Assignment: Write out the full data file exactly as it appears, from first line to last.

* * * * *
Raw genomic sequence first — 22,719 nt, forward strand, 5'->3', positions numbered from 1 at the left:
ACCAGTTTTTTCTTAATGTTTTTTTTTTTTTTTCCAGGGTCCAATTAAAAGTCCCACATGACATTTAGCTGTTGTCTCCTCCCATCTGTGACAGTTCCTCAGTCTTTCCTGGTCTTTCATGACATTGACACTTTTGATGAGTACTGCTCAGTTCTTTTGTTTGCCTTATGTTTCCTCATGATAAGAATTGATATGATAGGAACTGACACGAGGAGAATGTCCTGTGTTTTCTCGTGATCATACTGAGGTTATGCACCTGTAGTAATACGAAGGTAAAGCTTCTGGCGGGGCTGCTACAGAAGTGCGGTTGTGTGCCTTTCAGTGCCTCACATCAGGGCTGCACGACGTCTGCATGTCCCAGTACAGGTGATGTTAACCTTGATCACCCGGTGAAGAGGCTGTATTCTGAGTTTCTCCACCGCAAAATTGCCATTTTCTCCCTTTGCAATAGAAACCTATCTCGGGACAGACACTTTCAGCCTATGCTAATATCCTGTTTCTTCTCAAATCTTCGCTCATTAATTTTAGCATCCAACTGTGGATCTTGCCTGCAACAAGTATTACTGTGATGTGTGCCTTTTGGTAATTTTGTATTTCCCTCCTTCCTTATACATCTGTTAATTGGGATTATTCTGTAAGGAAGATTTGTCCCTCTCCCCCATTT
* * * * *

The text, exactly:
Raw genomic sequence first — 22,719 nt, forward strand, 5'->3', positions numbered from 1 at the left:
ACCAGTTTTTTCTTAATGTTTTTTTTTTTTTTTCCAGGGTCCAATTAAAAGTCCCACATGACATTTAGCTGTTGTCTCCTCCCATCTGTGACAGTTCCTCAGTCTTTCCTGGTCTTTCATGACATTGACACTTTTGATGAGTACTGCTCAGTTCTTTTGTTTGCCTTATGTTTCCTCATGATAAGAATTGATATGATAGGAACTGACACGAGGAGAATGTCCTGTGTTTTCTCGTGATCATACTGAGGTTATGCACCTGTAGTAATACGAAGGTAAAGCTTCTGGCGGGGCTGCTACAGAAGTGCGGTTGTGTGCCTTTCAGTGCCTCACATCAGGGCTGCACGACGTCTGCATGTCCCAGTACAGGTGATGTTAACCTTGATCACCCGGTGAAGAGGCTGTATTCTGAGTTTCTCCACCGCAAAATTGCCATTTTCTCCCTTTGCAATAGAAACCTATCTCGGGACAGACACTTTCAGCCTATGCTAATATCCTGTTTCTTCTCAAATCTTCGCTCATTAATTTTAGCATCCAACTGTGGATCTTGCCTGCAACAAGTATTACTGTGATGTGTGCCTTTTGGTAATTTTGTATTTCCCTCCTTCCTTATACATCTGTTAATTGGGATTATTCTGTAAGGAAGATTTGTCCCTCTCCCCCATTT